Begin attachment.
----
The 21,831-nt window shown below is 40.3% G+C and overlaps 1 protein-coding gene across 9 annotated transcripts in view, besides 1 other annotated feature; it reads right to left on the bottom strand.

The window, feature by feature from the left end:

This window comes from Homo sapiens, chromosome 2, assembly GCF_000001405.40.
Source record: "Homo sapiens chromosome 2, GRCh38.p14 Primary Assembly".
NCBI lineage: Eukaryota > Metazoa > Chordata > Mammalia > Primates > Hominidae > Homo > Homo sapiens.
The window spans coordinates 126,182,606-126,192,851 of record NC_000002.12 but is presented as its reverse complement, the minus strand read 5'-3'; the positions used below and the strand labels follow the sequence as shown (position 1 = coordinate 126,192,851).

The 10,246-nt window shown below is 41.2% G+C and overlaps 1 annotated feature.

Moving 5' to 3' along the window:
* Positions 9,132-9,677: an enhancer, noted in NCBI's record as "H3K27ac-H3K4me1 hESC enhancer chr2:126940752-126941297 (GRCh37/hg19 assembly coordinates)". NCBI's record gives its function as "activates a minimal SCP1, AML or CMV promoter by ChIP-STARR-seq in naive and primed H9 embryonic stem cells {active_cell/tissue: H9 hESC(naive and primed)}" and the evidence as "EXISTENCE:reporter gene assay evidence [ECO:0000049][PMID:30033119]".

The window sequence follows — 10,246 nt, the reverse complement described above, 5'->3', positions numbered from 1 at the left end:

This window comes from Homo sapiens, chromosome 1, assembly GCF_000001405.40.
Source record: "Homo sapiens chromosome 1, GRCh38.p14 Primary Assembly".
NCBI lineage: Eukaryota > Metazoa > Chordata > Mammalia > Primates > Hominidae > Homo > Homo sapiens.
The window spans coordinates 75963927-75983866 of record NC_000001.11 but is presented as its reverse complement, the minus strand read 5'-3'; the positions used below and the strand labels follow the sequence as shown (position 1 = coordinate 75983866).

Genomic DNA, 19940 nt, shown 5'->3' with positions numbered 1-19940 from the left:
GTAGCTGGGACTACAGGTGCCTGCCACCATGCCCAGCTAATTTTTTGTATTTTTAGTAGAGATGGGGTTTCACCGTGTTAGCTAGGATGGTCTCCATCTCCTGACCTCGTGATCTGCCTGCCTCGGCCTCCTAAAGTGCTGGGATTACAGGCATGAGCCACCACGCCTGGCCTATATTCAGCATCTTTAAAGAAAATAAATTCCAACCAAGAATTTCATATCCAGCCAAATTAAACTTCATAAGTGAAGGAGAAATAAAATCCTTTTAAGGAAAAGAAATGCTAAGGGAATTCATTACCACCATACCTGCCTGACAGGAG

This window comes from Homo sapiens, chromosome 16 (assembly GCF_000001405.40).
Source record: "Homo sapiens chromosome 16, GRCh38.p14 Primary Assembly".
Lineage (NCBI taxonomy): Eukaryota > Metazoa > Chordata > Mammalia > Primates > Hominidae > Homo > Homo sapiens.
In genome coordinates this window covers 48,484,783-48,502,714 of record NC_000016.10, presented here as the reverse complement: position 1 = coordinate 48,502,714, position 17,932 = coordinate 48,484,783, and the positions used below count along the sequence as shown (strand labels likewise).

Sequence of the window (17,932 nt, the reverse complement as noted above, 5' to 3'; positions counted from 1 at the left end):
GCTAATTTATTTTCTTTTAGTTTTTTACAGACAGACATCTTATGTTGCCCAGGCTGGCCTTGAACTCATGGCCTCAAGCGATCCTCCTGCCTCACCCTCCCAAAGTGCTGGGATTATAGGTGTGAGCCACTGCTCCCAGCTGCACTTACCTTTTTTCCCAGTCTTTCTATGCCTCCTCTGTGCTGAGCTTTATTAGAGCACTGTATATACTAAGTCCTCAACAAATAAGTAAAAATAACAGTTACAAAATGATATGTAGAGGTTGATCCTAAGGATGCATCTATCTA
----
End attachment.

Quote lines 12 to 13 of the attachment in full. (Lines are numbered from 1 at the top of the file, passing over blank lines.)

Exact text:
Source record: "Homo sapiens chromosome 1, GRCh38.p14 Primary Assembly".
NCBI lineage: Eukaryota > Metazoa > Chordata > Mammalia > Primates > Hominidae > Homo > Homo sapiens.